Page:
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Setup: I have a UICollectionView or UITableView that’s backed by a simple array data source. I keep a copy of that data source in the controller.

Now, I get a notification from the system that there’s new data available. I get a new array where items may have been added, removed and changed positions.

So now I have two data objects:

  • previous array that's in sync with what the UI is currently showing
  • new array where items have been added, removed, moved

To get the UI in sync with the new array, I need to generate a bunch of UI calls. In case of UICollectionView, those are

- (void)insertItemsAtIndexPaths:(NSArray *)indexPaths
- (void)moveItemAtIndexPath:(NSIndexPath *)indexPath toIndexPath:(NSIndexPath *)newIndexPath
- (void)deleteItemsAtIndexPaths:(NSArray *)indexPaths

And there’s a similar set of methods for UITableView.

I specifically don’t want to reload the whole table because that’s more expensive than just working with a few items.

So, the question is: given the previous and new data source array, how do I generate the correct set of UI calls, and when do I "swap out" my old data source for the new?

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Is it possible that invoker ( one who is generating new array ) sends us some information like number of cells modified ? Because he is the only person aware of the information. That would lead to most optimized solution. –  Deepak Jan 11 '13 at 9:19
    
Yes, I have control of the invoker and they may send things like list of changed model objects in addition to the whole list, or anything else that's appropriate. –  Jaanus Jan 11 '13 at 14:48
    
@Jaanus check out my answer, i have worked on the same problem after trying different possibilities. –  Jessica Jan 17 '13 at 20:58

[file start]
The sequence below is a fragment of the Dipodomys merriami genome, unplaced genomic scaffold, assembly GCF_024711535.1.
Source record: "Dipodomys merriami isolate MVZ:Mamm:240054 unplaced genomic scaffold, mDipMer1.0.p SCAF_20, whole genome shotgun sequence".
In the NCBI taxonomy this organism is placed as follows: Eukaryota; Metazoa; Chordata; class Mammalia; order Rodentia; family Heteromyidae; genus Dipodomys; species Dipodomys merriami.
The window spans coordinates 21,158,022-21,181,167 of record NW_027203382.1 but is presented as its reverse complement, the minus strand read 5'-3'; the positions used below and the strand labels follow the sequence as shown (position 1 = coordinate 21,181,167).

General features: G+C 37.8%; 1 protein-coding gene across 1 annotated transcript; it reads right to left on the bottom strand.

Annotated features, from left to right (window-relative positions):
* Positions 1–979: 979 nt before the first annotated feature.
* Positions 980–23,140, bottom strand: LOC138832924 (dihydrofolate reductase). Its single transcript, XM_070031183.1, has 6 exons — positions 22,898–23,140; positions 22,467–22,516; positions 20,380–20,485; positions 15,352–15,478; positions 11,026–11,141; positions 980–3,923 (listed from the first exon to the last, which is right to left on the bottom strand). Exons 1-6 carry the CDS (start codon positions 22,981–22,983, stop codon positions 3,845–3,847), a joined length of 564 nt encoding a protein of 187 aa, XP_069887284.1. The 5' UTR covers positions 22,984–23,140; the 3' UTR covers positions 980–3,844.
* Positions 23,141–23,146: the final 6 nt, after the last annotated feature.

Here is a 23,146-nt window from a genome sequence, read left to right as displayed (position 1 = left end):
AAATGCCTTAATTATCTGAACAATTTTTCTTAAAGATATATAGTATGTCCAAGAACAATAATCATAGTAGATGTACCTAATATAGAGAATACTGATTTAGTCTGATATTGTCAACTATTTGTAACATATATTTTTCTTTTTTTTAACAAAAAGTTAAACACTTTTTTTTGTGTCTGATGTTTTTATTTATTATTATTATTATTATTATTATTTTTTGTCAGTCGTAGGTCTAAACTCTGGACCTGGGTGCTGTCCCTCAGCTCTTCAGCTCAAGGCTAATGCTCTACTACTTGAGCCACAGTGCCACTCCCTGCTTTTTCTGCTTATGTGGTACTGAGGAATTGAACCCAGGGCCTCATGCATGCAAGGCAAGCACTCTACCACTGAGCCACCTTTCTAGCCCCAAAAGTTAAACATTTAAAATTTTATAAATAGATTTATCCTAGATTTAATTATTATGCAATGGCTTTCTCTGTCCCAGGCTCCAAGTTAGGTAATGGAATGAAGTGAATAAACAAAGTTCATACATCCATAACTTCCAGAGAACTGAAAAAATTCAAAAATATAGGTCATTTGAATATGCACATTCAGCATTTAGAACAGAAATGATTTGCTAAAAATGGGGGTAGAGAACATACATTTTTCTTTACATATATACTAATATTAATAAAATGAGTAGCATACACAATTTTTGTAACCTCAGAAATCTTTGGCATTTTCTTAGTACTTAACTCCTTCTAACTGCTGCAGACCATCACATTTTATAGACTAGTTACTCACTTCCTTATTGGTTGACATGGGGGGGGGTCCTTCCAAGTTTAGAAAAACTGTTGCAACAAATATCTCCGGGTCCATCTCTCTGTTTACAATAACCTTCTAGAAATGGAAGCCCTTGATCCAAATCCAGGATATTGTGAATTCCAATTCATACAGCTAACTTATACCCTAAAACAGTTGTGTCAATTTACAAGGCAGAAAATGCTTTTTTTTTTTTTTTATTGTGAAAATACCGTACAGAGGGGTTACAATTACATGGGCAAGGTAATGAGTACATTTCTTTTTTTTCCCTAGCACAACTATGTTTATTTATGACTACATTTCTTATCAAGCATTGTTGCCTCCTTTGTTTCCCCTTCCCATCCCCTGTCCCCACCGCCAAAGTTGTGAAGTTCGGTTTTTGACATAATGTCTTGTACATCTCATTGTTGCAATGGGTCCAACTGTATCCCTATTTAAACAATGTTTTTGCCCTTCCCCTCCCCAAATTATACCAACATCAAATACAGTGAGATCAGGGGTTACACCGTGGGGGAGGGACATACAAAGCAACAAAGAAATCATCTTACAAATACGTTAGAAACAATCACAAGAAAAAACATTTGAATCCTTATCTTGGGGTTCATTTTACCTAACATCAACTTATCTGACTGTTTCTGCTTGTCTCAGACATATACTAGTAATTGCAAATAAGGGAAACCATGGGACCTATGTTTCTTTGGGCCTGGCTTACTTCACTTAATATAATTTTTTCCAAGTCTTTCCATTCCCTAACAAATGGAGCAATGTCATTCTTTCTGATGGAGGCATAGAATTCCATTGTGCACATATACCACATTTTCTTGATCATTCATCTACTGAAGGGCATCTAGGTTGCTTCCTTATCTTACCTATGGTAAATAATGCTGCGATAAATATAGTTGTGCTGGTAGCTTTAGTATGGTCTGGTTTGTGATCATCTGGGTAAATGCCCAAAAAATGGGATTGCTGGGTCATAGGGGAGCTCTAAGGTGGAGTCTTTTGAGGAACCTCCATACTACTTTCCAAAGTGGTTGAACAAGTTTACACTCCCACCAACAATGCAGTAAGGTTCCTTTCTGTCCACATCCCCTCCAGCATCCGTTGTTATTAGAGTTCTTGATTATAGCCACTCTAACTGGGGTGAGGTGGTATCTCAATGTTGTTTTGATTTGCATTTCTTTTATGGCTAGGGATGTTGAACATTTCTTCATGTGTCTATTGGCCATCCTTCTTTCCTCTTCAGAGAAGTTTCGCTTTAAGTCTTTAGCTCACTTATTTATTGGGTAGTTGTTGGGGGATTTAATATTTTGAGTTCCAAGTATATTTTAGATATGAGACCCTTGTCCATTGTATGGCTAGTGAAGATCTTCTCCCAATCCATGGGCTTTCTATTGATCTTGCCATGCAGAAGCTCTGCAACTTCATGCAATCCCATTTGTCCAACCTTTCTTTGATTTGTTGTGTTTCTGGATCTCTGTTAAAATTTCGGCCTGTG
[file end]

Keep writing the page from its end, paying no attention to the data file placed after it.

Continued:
4 Answers 4

up vote 5 down vote accepted
+300

I'd see this as largely equivalent to the diff / patch problem, where the aim is to find the minimal number of changes between one text file and another and then to apply those changes. In that case, the implementation defines the operations:

  • add or insert
  • delete
  • change

... but not move. The reason for omitting move isn't immediately obvious to me but I'd strongly suspect that including move would require a very costly computation to find the optimal movement.

So, if we restrict the operations to those listed above, the Hunt-McIlroy algorithm or one of its descendents would find a close-to-optimal set of changes.

The difference between your problem and the classic diff / patch is that you have a two-dimensional table, while diff / patch deals with a one-dimensional set of items (lines of text). The best way to convert the 2-D problem into the 1-D problem would depend on the particular characteristics of the changes that tend to be made in your data table.

For example, if the table is n rows by m columns and changes tend to be grouped in rows or rows are inserted or deleted as a whole, then you would likely be best to consider the table as if it was a text file and do the diff line by line. Alternatively, if changes tend to be grouped in columns or columns are inserted or deleted, you could do the diff column by column. If the alterations include inserting or deleting individual cells (which result in the subsequent cells shifting right or left as a result), you could treat the table as if each cell in the table was on a separate line of the text file, linearising the table in either row-first or column-first order.

Without knowing the details of your problem in this respect, however, my inclination would be to avoid premature optimisation. Thus, I'd tend to start by implementing the Hunt-McIlroy algorithm row-by-row if m < n, or column-by-column if n < m, then profile the application in use for a while before deciding that either a more sophisticated version of the algorithm or an alternative mapping of your problem to the Hunt-McIlroy solution was warranted.

A good discussion of a variety of diff algorithms can be found here on stackoverflow.

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Both UITableView and UICollectionView deal with one-dimensional data sources, where there is just a list of rows in one column. –  Jaanus Jan 12 '13 at 9:27